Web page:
Hawai‘i Supreme Court Ends Emergency Order to Release Nonviolent Inmates Due to COVID-19
The Hawai‘i Supreme Court decided to lift its emergency safety order in place due to COVID-19 and overcrowding concerns, allowing for the release of nonviolent inmates from jails statewide.
According to the order filed Friday, April 16, the trial courts again have full discretion whether to set bail and to impose conditions of release on defendants. Issues regarding inmate populations may be addressed through alternative means, including by the Hawai‘i Correctional Systems Oversight Commission.
The court’s decision comes after the Public Safety Department reported two positive COVID-19 cases among employees at Hawaii Community Correctional Center just days apart.
…”Testing and other health and safety measures have been implemented within the correctional centers and facilities, and a vaccination program to vaccinate inmates is underway,” the order stated. “Thus, it appears that the conditions that necessitated swift action by this court in August 2020 are no longer prevalent. Conclusion of this proceeding is therefore appropriate.”
The initial order stems from Public Defender’s Office petition to release nonviolent inmates statewide to avoid a COVID-19 outbreak like the one that occurred at OCCC in August 2020. As a result, the court two previous orders, the first on Aug. 15 and the second on Aug. 17, addressing the release of nonviolent pretrial prisoners for felony, petty misdemeanor and misdemeanor charges at OCCC and other jails statewide. Hawai‘i’s top court agreed to the expedited release of petty misdemeanor and misdemeanor suspects.
According to the order, recent filings filed in the case indicate the rate of positive COVID cases in Hawaiʻi’s correctional centers and facilities has significantly declined since the petition was filed in August 2020.
Hawaii County Prosecuting Attorney Kelden Waltjen is pleased with the court’s decision.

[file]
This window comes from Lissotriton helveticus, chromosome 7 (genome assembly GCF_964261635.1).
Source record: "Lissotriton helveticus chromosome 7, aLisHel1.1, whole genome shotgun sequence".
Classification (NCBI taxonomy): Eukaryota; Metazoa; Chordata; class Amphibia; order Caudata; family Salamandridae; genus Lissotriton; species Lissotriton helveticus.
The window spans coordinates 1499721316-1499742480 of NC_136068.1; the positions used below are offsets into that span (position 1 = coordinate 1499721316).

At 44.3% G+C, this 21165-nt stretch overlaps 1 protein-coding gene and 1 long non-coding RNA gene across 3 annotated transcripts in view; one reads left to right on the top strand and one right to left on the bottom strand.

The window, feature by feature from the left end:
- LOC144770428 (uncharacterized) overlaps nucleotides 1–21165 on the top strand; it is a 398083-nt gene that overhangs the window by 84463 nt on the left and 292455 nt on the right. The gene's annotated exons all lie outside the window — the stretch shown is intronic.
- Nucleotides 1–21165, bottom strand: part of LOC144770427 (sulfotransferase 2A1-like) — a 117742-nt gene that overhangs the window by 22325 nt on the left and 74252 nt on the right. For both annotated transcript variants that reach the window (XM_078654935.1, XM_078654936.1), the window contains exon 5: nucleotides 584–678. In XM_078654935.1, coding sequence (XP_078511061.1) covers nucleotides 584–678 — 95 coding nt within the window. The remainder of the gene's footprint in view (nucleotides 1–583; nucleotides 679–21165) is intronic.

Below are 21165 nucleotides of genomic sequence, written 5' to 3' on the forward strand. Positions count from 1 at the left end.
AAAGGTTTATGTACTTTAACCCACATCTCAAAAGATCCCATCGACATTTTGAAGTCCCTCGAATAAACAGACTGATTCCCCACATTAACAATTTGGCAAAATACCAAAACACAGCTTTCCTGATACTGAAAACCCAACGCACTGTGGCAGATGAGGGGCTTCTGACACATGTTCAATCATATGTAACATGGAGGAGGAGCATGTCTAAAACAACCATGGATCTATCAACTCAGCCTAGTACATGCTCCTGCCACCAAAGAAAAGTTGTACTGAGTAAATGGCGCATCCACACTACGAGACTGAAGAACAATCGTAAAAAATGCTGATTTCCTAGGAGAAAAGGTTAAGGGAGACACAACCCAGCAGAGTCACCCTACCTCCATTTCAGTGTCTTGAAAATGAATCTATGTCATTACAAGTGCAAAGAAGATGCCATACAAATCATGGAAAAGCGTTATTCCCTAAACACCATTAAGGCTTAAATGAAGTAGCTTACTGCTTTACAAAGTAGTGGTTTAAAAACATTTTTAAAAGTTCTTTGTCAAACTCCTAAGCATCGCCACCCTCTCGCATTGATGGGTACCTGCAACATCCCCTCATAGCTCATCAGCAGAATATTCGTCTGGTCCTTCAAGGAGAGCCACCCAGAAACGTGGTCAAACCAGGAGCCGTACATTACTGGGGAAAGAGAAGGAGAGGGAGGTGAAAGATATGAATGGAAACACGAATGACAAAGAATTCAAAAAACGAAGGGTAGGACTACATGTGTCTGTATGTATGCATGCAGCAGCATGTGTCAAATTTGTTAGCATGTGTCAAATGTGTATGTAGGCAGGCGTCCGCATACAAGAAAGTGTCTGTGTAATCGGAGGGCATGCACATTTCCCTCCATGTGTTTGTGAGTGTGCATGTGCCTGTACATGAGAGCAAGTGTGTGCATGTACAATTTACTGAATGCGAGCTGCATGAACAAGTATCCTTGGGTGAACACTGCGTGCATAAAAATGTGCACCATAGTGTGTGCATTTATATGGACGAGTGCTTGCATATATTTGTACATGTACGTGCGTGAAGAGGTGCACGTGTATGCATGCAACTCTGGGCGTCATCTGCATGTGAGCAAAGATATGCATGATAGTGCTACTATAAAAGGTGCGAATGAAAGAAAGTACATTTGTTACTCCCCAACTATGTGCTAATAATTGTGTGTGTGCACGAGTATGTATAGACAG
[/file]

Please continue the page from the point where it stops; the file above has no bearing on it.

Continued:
For the past several months, Waltjen said, there have been offenders, primarily property crime offenders, released after committing second or third offenses while other matters were pending.
“The prosecutor’s office shared in the community’s frustration to the revolving door created as a result of the pandemic releases,” Waltjen said.
Waltjen said he trusts the courts will set bail.
Orders related to the release or temporary suspension of incarceration of defendants arising out of this original proceeding shall remain in effect unless otherwise modified by specific order(s) of trial courts relating to specific defendants.
Associate Justice Michael Wilson was the lone dissenter, ruling against the order. To protect judges from the lethal threat posed by inmates who have contracted COVID-19, Wilson stated in his dissent order, the Majority exercised emergency jurisdiction to suspend the rights of all inmates to appear in court.
“The incarcerated people of Hawai‘i are a more vulnerable population. They are captive,” Wilson stated. “They deserve no less protection from the lethal threat of COVID-19 during the pandemic emergency. Emergency jurisdiction should be maintained by this court until the emergency ends or expert testimony establishes that reasonable measures — including reduction of the inmate population to design capacity — have been implemented to protect the incarcerated men and women of Hawai‘i from cruel and unusual conditions.”